Well, Ciattarelli’s “small business” wasn’t a teeny mom and pop, at least in the context of the neighborhood restaurant his parents ran in Branchburg while he was growing up.   Ciattarelli built his business from scratch, and while it wasn’t a small dry cleaning store, it wasn’t a huge corporation either.

Murphy spent more than 20 years a top executive at Goldman Sachs – he served as president of Goldman Sachs Asia in the 1990s – and he’s embraced his personal wealth as a sort of born-again Wall Street millionaire.  Over the last four years, he’s branded himself as the most progressive governor in the nation – including advocacy of a millionaire’s tax that affected him and many of his former finance industry colleagues who still live in New Jersey.

Ciattarelli would welcome a comparison of private sector business records, his campaign manager said.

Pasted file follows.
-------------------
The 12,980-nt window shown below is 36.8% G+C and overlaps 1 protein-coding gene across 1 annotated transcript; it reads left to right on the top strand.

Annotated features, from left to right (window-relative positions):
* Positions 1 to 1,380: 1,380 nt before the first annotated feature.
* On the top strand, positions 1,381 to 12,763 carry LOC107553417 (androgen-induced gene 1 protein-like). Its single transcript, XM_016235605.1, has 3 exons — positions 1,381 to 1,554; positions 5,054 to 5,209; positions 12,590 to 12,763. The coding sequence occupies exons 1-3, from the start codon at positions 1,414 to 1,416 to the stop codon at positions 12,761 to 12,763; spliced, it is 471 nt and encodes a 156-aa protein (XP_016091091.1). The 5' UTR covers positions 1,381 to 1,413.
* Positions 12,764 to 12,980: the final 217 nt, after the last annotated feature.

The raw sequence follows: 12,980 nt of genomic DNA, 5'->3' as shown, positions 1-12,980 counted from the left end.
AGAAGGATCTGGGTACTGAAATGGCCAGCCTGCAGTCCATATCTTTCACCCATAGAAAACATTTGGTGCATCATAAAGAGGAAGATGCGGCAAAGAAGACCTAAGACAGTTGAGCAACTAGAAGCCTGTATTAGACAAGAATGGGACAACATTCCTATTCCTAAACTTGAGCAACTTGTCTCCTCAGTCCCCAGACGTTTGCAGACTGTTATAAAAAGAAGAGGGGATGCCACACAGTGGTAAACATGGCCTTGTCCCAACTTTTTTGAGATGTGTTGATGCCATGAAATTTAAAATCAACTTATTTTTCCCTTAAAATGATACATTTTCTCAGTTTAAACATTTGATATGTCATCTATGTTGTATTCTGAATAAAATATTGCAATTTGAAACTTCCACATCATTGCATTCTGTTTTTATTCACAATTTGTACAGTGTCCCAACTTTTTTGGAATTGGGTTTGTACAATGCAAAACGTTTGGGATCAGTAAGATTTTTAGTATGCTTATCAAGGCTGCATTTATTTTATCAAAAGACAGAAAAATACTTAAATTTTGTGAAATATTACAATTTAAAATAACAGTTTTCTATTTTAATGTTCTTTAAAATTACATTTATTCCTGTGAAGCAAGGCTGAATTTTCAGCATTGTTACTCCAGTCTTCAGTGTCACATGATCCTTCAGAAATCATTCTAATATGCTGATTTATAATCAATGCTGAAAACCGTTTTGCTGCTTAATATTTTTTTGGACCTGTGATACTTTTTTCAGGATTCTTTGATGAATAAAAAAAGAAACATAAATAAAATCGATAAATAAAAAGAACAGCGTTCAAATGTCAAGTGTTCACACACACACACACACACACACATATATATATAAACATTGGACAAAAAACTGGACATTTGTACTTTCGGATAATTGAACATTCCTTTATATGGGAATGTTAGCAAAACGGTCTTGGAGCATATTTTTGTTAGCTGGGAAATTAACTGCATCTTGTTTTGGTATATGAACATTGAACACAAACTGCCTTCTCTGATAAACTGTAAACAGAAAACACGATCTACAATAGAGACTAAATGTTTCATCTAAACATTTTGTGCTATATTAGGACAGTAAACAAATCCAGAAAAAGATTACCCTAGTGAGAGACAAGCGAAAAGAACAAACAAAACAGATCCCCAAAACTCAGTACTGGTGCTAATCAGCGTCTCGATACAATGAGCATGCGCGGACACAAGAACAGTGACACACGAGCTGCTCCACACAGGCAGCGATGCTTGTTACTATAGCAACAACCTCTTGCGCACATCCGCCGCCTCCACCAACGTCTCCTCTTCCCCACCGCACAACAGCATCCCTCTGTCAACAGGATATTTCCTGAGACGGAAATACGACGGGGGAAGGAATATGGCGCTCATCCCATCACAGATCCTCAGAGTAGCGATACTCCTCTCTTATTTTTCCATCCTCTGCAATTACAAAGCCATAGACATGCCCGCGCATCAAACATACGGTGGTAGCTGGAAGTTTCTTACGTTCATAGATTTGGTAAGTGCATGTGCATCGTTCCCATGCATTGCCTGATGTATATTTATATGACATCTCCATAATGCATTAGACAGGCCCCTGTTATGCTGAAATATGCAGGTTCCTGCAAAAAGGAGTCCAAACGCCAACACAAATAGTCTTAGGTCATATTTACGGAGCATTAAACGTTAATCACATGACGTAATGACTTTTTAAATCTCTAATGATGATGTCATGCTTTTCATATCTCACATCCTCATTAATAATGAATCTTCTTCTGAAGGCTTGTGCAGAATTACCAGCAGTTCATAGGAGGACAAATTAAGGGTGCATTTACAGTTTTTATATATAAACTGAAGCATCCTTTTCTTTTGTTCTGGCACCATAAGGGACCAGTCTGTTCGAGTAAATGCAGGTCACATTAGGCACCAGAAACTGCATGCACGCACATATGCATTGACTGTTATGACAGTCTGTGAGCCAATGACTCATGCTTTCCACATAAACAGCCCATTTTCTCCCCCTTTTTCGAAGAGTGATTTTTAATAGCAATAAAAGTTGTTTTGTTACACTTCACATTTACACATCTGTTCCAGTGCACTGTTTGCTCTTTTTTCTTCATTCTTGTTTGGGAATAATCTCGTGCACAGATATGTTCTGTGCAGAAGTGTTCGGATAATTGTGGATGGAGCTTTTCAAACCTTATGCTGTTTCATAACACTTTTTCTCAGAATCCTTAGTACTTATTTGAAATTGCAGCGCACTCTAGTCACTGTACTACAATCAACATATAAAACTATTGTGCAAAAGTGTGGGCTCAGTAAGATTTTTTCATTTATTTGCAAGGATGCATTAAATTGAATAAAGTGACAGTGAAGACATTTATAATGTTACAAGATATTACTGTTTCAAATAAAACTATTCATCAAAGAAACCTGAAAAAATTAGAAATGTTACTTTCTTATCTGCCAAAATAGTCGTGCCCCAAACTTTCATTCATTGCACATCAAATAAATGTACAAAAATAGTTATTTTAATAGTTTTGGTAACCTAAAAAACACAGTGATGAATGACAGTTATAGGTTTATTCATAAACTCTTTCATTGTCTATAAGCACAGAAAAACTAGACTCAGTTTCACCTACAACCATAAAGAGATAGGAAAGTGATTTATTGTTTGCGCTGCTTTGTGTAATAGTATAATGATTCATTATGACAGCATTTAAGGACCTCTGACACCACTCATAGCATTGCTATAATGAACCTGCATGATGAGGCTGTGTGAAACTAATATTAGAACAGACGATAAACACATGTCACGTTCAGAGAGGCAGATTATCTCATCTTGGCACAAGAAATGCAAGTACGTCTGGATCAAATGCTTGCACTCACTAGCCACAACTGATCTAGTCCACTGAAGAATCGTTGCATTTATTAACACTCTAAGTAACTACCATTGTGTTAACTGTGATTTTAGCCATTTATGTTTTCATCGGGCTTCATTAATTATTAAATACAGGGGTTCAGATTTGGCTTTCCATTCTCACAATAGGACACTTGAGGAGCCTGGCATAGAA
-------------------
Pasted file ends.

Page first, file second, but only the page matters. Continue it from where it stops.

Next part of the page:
Jack had a small business that created jobs for New Jerseyans on Main Street in Somerville.  Does Phil Murphy really want to compare his record at Goldman Sachs to that? Arpert asked. “Let’s talk about the sweat shops in China paying people 20 cents an hour to make sneakers.  Let’s talk about the relationship the Murphy administration has with the McKinsey consulting firm that paid $600 million in a settlement for their role in creating the opioid crisis and continues to get paid by the Murphy administration.”

Did Ciattarelli know the details of the contract with the University of Tennessee?

Yes.  He signed it.  But in fairness, he wasn’t that author of the material, simply the publisher.

Will this impact Tuesday’s gubernatorial debate?

That’s up to the panelists.  The Star-Ledger’s seat will be occupied by Amanda Hoover, who covers cannabis and sexual harassment issues, and it might be up to her to decide if she thinks her newspaper’s own story is enough of a bombshell to merit asking Ciattarelli about it.  Murphy could work the story into the debate, if he wants to.

Are “October Surprises” still a thing?

Not unless they come in September.  New Jerseyans have been voting for more than a week – vote-by-mail ballots went to the post office on September 18 – and early in-person voting starts on October 23.